On a visit to our children’s home in Saskatoon at the beginning of November I went to the Remai Modern Art Gallery for the first time. What a beautiful place! My grandsons enjoyed the gallery especially the sunny spacious room at the Remai where children can do their own creative projects.
Interestingly it was the work of a 91 year old artist that drew my six year old grandson’s most dedicated attention. I told him the names of more than a half a dozen pieces of art by Dorothy Knowles and the next day when I showed him photos of those artworks he remembered the names of every single one. When he and I were drawing together one afternoon he suggested I try and recreate one of Dorothy’s paintings he liked the best called Trees.
My grandson isn’t the only person Dorothy has impressed with her beautiful canvases. Her career began in the early 1950s when she enrolled in an art workshop at Emma Lake. She has been painting ever since. Dorothy has been given the Order of Canada for her contributions. Her paintings are in galleries across North America and have been featured on Canadian postage stamps.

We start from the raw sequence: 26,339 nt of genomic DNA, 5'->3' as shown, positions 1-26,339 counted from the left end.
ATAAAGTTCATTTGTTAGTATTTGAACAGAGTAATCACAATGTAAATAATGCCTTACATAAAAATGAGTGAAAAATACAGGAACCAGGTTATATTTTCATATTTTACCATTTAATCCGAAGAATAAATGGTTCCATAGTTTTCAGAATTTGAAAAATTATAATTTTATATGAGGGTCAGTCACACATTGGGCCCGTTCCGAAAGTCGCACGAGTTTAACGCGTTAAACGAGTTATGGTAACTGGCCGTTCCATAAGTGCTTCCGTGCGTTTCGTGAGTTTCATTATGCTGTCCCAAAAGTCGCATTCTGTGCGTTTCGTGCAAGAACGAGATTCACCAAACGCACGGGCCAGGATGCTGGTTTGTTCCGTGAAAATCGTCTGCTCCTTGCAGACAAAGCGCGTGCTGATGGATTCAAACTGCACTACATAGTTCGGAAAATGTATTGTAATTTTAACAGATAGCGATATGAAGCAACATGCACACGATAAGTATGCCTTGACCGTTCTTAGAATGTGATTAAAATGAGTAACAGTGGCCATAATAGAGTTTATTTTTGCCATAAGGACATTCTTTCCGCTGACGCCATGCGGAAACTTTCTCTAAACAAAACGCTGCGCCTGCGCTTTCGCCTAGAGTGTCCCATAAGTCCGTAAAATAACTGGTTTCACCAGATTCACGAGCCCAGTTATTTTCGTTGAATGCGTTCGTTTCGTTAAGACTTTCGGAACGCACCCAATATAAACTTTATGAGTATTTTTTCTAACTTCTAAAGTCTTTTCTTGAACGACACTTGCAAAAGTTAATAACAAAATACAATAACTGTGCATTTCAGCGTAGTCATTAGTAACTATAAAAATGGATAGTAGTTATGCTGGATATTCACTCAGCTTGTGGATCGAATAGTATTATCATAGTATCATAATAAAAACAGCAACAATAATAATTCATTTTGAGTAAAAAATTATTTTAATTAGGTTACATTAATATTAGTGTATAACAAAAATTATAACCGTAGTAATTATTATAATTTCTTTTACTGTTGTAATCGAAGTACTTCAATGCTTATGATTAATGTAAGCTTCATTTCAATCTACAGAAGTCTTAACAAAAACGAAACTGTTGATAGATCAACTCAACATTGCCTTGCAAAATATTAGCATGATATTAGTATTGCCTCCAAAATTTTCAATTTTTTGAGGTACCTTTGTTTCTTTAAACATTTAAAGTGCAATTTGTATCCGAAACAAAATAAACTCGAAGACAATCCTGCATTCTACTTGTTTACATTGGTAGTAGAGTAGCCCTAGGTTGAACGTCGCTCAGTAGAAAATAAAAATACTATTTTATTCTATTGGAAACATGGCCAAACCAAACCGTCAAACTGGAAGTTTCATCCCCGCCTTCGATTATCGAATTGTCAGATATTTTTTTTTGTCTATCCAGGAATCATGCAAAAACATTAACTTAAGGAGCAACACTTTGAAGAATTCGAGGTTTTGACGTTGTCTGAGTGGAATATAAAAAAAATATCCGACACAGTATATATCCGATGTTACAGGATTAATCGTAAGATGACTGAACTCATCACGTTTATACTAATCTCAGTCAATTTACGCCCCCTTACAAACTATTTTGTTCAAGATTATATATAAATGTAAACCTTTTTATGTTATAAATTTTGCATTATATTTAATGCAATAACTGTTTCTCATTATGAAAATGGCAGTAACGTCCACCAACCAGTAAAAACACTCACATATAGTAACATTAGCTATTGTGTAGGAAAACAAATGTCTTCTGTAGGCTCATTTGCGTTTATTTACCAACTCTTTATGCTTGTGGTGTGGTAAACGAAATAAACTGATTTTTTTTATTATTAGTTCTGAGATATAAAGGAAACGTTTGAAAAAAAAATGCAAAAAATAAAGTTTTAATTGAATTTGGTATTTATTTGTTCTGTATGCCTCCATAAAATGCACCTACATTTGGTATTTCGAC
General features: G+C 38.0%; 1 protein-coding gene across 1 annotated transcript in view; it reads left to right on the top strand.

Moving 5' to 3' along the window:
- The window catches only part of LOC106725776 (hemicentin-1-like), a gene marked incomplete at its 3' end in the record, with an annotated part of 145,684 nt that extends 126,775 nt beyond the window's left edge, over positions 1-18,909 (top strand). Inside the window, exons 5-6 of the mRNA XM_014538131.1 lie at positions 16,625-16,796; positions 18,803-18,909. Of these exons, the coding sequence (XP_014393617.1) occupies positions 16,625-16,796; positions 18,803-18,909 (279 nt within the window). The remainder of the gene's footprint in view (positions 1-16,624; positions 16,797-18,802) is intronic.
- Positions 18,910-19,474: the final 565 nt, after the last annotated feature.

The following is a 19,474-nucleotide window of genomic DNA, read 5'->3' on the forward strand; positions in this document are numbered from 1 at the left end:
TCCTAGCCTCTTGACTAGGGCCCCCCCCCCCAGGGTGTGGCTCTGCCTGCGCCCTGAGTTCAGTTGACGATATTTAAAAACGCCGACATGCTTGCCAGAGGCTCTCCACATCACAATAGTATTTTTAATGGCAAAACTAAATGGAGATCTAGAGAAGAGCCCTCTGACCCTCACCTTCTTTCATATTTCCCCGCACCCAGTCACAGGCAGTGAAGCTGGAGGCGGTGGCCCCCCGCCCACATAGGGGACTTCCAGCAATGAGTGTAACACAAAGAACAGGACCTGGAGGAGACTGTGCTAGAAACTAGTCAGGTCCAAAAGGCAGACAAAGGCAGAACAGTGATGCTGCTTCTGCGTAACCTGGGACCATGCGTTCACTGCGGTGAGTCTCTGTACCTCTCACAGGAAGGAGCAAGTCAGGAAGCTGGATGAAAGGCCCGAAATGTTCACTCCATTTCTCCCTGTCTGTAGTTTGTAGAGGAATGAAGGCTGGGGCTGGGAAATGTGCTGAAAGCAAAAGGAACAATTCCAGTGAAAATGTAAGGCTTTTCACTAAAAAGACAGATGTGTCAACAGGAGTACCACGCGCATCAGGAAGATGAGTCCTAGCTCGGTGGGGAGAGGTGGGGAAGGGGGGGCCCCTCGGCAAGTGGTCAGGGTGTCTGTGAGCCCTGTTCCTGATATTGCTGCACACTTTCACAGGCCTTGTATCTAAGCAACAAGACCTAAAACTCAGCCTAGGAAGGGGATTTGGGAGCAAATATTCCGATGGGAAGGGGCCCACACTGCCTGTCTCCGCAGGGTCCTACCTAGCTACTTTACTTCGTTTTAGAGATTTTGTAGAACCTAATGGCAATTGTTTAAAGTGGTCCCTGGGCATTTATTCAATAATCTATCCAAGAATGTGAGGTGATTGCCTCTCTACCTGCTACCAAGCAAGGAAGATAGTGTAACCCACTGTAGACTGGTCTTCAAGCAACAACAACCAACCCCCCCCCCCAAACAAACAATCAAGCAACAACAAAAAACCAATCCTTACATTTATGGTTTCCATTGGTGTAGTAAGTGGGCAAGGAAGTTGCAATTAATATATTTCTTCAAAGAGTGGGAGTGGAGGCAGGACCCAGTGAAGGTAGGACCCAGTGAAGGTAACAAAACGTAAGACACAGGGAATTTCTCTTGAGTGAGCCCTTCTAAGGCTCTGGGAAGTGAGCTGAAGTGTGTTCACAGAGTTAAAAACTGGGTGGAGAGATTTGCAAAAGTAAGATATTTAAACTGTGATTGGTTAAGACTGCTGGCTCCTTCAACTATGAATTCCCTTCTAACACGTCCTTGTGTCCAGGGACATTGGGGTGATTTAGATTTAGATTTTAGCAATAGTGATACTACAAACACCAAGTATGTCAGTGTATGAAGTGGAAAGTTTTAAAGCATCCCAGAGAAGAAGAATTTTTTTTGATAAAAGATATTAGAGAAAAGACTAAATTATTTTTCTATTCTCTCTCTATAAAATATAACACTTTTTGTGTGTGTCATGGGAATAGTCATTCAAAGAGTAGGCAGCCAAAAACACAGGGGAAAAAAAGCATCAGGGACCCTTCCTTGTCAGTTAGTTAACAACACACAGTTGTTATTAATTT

Her work reminds me of the Group of Seven and Emily Carr. Like those artists Dorothy often painted outside. In an article in the Saskatoon Star Phoenix Dorothy says that in her work she is trying to pour onto her canvas her love of the prairie landscape, her love for the trees, and the wonderful radiance of the prairie sky. Dorothy says she simply paints what she sees but as she has grown older her eyes have been drawn to different things than they might have been drawn to when she was younger. That was an interesting idea for me to think about. Dorothy has also done some work that is more abstract.
Dorothy has been painting for more than 70 years and she continues to paint and grow and change as an artist. She is an inspiration. It’s good to know that the creative process can continue even when you are in your ninth decade. It means I may still have a few decades of being creative ahead of me.